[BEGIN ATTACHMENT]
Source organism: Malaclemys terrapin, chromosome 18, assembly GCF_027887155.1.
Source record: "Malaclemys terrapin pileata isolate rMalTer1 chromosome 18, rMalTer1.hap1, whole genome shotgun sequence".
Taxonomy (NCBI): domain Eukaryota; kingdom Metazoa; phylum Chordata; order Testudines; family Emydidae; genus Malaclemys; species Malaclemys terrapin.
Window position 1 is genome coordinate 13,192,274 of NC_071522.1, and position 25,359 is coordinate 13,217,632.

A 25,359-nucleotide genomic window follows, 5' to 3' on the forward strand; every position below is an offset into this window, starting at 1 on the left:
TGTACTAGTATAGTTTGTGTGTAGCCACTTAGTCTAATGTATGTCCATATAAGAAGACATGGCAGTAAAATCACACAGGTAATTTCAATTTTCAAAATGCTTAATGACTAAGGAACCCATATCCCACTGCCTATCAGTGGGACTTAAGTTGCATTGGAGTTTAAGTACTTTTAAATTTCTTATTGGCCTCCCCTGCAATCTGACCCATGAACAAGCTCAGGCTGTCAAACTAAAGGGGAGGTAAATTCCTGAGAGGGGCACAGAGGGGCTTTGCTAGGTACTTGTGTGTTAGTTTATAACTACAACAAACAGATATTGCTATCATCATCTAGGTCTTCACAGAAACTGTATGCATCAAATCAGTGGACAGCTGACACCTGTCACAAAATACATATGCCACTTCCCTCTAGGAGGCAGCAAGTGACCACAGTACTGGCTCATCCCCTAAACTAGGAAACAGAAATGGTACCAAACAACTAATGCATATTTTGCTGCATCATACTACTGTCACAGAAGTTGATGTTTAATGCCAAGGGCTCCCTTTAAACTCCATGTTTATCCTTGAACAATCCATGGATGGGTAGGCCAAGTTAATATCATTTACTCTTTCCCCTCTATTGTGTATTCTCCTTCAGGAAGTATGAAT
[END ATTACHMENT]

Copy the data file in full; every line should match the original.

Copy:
Source organism: Malaclemys terrapin, chromosome 18, assembly GCF_027887155.1.
Source record: "Malaclemys terrapin pileata isolate rMalTer1 chromosome 18, rMalTer1.hap1, whole genome shotgun sequence".
Taxonomy (NCBI): domain Eukaryota; kingdom Metazoa; phylum Chordata; order Testudines; family Emydidae; genus Malaclemys; species Malaclemys terrapin.
Window position 1 is genome coordinate 13,192,274 of NC_071522.1, and position 25,359 is coordinate 13,217,632.

A 25,359-nucleotide genomic window follows, 5' to 3' on the forward strand; every position below is an offset into this window, starting at 1 on the left:
TGTACTAGTATAGTTTGTGTGTAGCCACTTAGTCTAATGTATGTCCATATAAGAAGACATGGCAGTAAAATCACACAGGTAATTTCAATTTTCAAAATGCTTAATGACTAAGGAACCCATATCCCACTGCCTATCAGTGGGACTTAAGTTGCATTGGAGTTTAAGTACTTTTAAATTTCTTATTGGCCTCCCCTGCAATCTGACCCATGAACAAGCTCAGGCTGTCAAACTAAAGGGGAGGTAAATTCCTGAGAGGGGCACAGAGGGGCTTTGCTAGGTACTTGTGTGTTAGTTTATAACTACAACAAACAGATATTGCTATCATCATCTAGGTCTTCACAGAAACTGTATGCATCAAATCAGTGGACAGCTGACACCTGTCACAAAATACATATGCCACTTCCCTCTAGGAGGCAGCAAGTGACCACAGTACTGGCTCATCCCCTAAACTAGGAAACAGAAATGGTACCAAACAACTAATGCATATTTTGCTGCATCATACTACTGTCACAGAAGTTGATGTTTAATGCCAAGGGCTCCCTTTAAACTCCATGTTTATCCTTGAACAATCCATGGATGGGTAGGCCAAGTTAATATCATTTACTCTTTCCCCTCTATTGTGTATTCTCCTTCAGGAAGTATGAAT